Rasputin wrote: ↑
Sat Sep 16, 2017 9:26 am
Hold on - I did say "if". I was trying to answer your question about why the scientifically minded tend to think that the view that consciousness is primary is unscientific. Presumably when you talk about the scientifically minded you are thinking of people who believe that consciousness can be explained in terms of the phenomena of physics.
A misunderstanding. For me being scientifically-minded means pursuing the truth, whatever it is.
I was trying to trace the links between that idea and the idea that the opposing view is not only wrong but unscientific. I think there is an affinity between these views and am not surprised if people who hold one also tend to hold the other.
I agree there is an affinity. But as it is impossible to show that the theory that 'consciousness is all' is unscientific all it means is that a lot of people think they are being scientifically-minded when in fact they're ignoring science and just jumping to conclusions. (And I''m not sure I've ever come across a person who rejects this theory who understands it well enough to judge whether it's scientific.)
I am inclined to think that consciousness can be explained in terms of physical phenomena, but would not have just thrown that out as an assertion.
Fair enough. It is untestable so not a scientific view, but each to his own when it comes to opinions.
I think it is plausible that the crucial difference between a system just registering a noise, say, and a conscious being hearing it, is that the conscious being registers it as an event that is happening to its self. In a human being, that noise will also prime all sorts of associations which will colour and enrich what it registers as happening to its self, and the event will take its place in a narrative that links what is happening (to its self) right now to what has already happened and what is expected to happen in the future. On that view consciousness is illusory, like the self, and in the end they are really one and the same illusion - but it makes evolutionary sense for them to be part of our standard equipment.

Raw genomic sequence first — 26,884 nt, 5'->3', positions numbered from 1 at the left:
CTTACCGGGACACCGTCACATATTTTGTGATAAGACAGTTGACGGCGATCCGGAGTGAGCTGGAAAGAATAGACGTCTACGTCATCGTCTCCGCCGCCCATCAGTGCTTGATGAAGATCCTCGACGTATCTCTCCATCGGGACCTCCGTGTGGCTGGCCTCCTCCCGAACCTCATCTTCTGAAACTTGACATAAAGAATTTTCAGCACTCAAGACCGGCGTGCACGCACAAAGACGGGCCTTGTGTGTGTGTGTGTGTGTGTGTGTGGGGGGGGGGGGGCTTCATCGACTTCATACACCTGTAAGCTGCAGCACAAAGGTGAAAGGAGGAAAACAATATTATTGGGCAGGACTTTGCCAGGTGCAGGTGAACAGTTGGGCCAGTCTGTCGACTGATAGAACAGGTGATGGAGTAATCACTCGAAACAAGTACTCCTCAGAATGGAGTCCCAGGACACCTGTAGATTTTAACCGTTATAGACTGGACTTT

If this is your understanding of consciousness then of course you will believe it is not primary. It seems unlikely that anyone believes that the 'self' that you're speaking of is non-contingent. I've never seen anyone suggest it. You're speaking of 'intentional' consciousness, not awareness, and pointing out, quite rightly, the untrustworthiness of the theories that we use to interpret our direct experience.
I think it has been argued that consciousness is reducible to physical phenomena, but I'm not sure any scientist has considered the converse question of whether physical phenomena can be reduced to consciousness. I suspect that it may be an unscientific hypothesis in that it is not testable.
Many scientists endorse this view, and many physicists. My favourite is Erwin Schrodinger, who argued the case for forty years. It is not testable empirically for the same reason that the existence of consciousness is not, but it is testable in experience and provable in logic . So whether it is testable may depend on what we mean. This is at least better than materialism, which is not testable by any method.
... I won't claim to be able to see, just now, all of the ways that testability could come into the argument, but I was just raising it because it could be a ground for saying that the view in question was unscientific - and as I say I am not very concerned about that.
No problem. But for me this is a big issue. The idea that materialism is more 'scientific' in Popper's terms than idealism is demonstrably wrong. I immediately go to war when I see this idea promoted. It is one of the most ridiculous things that so many people who think they are scientifically-minded also think that a metaphysical conjecture is a scientific theory just as long as they agree with it. No truly scientific thinker would make this basic mistake.